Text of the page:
These findings are similar to those taken from a small study out of Flinders University, which recently looked at patients across nine general practices in metropolitan Adelaide who had been identified as being at high risk of poor health outcomes during COVID-19, due to having two or more chronic diseases.
Of these 30 patients, 25 accessed telehealth consultations at least once during a one-month period in 2020, as they helped them more easily access general practice care. The study participants especially valued the combination of telehealth and face-to-face services with their regular GPs, with the flexibility to choose between the modes.
Participants also indicated that for telehealth services to be effective, an existing doctor–patient relationship was important.
With the Federal Government extending Medicare-funded telehealth until at least the end of 2021, and reportedly in the process of developing a permanent framework, telehealth looks likely here to stay.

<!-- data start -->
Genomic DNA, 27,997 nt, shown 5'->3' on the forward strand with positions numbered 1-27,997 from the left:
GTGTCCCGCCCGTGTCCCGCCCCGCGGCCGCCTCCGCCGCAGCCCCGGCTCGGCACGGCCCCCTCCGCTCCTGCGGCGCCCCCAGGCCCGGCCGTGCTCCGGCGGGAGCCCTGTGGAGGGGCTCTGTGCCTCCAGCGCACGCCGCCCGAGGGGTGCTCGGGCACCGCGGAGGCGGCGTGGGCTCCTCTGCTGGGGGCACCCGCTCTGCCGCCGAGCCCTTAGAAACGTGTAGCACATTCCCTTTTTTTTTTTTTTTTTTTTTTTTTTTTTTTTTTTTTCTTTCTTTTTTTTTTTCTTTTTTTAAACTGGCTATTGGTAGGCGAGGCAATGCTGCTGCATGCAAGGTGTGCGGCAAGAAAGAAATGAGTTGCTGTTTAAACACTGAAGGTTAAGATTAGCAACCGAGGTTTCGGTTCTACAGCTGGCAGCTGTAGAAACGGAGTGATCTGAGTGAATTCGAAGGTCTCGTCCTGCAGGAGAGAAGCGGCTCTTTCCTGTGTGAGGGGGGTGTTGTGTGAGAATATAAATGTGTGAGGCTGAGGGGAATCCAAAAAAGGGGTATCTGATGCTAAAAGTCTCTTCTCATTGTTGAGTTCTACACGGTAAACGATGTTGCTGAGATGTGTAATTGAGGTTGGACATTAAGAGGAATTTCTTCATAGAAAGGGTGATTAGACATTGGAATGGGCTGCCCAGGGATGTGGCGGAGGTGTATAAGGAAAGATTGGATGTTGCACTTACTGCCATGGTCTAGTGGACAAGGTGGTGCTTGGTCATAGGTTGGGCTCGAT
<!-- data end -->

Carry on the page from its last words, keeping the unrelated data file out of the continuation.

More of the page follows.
Figures from late 2020 also confirmed that the popularity of telehealth has grown by around 70% since before the pandemic, with mostly young people embracing its use, while for people living in rural or remote areas, or who are housebound, telehealth has been a ‘lifeline’.
As such, Professor Bennell says it is vital to ensure healthcare professionals are best prepared for its ongoing use.
‘It is important that they have appropriate technologies and systems in place and … the requisite knowledge and skills required to competently deliver quality care via telehealth,’ she said.
‘Therefore upskilling clinicians and students in telehealth is important moving forward.’
Professor Bennell said these areas include:

  • regulatory compliance
  • patient privacy and confidentiality
  • patient safety
  • technology skills
  • telehealth delivery
  • assessment and diagnosis, including appropriate patient selection
  • care planning and management.  
Continuation of provision and funding of telehealth services will allow greater access to services – including the NDIS – and streamline GP referral pathways to allied health services, according to Professor Bennell.
‘This is particularly important for those patients in regional, rural and remote areas who previously had limited or no access to some services,’ she said.
‘It will also increase access for those who found it difficult to attend care for reasons such as difficulty accessing transport, work commitments, or benefitting from or preferring to stay at home, such as those with fatigue, mobility issues, social anxiety issues, and [those who are] immunocompromised.